7 rules to take a digital start-up global

How do you take an online business global and avoid the common pitfalls? Here are seven areas you need to think about

The speed digital start-ups can start trading overseas can be breathtaking. It was only in 2010 that Uber launched its alternative taxi service in San Francisco.

Today, it provides transportation services in 63 countries and has a well-established presence in the UK. It’s been a similar story of stellar international growth for accommodation broker Airbnb.

Their app-driven models work just as well in London or Paris as they do in San Francisco and New York, and as poster children of the “sharing economy,” their rapid expansion hasn’t required huge property outlays or taking on drivers’ salaries. Instead they’re providing a means for thousands of micro-entrepreneurs to utilise their assets profitably.

But it’s vital groundwork that offers the best chance of success. So what does that mean in practice?

Find your market position

How you position your product may have very little to do with your current branding. Say you’ve had some interest – via the web – from Latin America and Brazil. In the UK, yours is a middle-market brand; not cheap, but certainly not luxury, and that’s where you expect to pitch your tent overseas.

But in Brazil, high tariffs mean imported goods are much more expensive than home-produced products. The increasingly wealthy populace are prepared to pay extra, but overseas companies tend to have to pitch at the high-end premium or luxury markets. That has marketing implications.

Check the regulatory backdrop

Talk to lawyers about the regulatory backdrop, as there can be surprising pitfalls. For instance, last year Airbnb was fined by courts in Spain because its business model contravened local restrictions on holiday lets.

Meanwhile Uber faced a ban in Spain following protests by local taxi drivers. More generally you need to know the health and safety and workers’ rights regulations (if you employ people on the ground), as well as consumer protection legislation (including return rules on physical goods), tariffs and tax arrangements that affect your business.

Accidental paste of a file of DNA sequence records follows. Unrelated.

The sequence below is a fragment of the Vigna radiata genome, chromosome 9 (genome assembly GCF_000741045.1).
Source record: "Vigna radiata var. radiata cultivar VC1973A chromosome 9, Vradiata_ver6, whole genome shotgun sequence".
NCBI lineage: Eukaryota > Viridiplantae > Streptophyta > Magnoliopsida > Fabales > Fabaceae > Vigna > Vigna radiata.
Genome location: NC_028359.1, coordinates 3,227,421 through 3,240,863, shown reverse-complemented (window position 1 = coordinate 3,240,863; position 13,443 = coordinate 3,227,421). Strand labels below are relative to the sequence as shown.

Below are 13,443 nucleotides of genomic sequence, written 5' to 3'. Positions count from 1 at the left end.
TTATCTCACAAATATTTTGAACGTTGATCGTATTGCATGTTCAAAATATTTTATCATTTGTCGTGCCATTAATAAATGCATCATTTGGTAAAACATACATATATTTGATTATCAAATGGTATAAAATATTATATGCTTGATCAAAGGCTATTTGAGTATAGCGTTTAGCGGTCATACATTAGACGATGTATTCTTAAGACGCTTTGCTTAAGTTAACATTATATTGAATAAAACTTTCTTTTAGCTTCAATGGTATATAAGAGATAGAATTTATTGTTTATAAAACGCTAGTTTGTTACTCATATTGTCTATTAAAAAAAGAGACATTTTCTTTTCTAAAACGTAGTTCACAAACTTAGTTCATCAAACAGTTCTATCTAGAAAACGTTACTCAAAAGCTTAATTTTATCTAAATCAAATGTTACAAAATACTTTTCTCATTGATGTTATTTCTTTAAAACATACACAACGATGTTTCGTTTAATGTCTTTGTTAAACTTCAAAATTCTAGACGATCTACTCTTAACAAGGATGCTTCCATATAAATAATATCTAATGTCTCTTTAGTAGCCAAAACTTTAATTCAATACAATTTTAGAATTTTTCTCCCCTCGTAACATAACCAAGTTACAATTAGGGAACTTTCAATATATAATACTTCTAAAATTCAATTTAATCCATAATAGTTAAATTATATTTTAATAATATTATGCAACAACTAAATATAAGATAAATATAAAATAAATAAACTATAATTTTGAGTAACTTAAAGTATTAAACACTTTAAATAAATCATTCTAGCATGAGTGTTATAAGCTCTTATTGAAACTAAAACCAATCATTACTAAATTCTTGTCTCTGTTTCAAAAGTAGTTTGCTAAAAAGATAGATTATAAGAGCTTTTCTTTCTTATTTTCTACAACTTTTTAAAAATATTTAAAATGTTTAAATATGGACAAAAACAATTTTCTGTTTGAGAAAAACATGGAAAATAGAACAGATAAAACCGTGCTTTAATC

Assess demand for local roll-out

One big question is when to localise. For instance, if you’re doing business in the UK, France and Germany, but are also pulling in orders from Sweden, should you add the Kroner to your currency payment options?

Go into analytics and see what countries are driving revenues. Once you’ve done that, you can ask a provider to expand the currencies available. Localising the site, however, is a bigger investment.

Creating a great digital experience

So you’ve researched thoroughly and all the evidence suggests you can replicate what you do in the UK. The next step is creating a great, tailored, digital experience.

Remove the barriers of conversion to turn a casual browser into a customer. Often a potential customer will abandon ship at the last minute; roughly 68% abandon their basket on desktop, while around 93% on mobile do not complete a purchase.

So make the experience as easy as possible. Overseas that essentially means a local language version of the site and an easy-to-use payment system that supports local currencies.

A payment system that offers your shoppers their preferred way to pay is crucial, whether debit or credit cards, PayPal, or new solutions such as Apple Pay. When buyers feel comfortable – or even excited – about a particular payment method, conversion rates and sales will increase.

Mobile payment systems – such as the solution provided by Braintree – are increasingly important in a global market where smartphones account for an ever-increasing percentage of e-commerce sales.

Equally, a system you can integrate seamlessly with your e-commerce platform and that will expand and develop with your business is key, as well as providing support for multiple currencies.

Make it secure

As at home, customers in overseas territories will want to know their credit card details and personal information are safe and secure.

On the face of it, this should be a challenge you’ve already addressed. The technology and strategies that you pursue in the UK can simply be replicated elsewhere.

But there are cultural differences too. In the UK, customers are accustomed to the 3D Secure system offered by banks, but in the US, it’s more likely to be a deal breaker. Put simply, it’s a means to double check the identity of the customer by requiring a password to be entered before the transaction can be completed. Find out what your customers expect and apply them to your security policies.

Talk to support agencies and peers

Where do you find all this information? In the case of specific technologies – such as payment and security – providers such as Braintree and PayPal should be able to provide guidance.

In terms of the wider market, the Chambers of Commerce and organisations such as UKTI can help. Equally, talk to other businesses. Trading abroad has many upsides, but it’s vital to do the homework.

This article was produced in partnership with Braintree, a payments platform that allows merchants to accept credit and debit cards, PayPal, and Apple Pay with a snippet of code. Uber, Airbnb, and GitHub as well as thousands of other merchants use Braintree in 46 countries. To learn more, visit Braintreepayments.com or @braintree.

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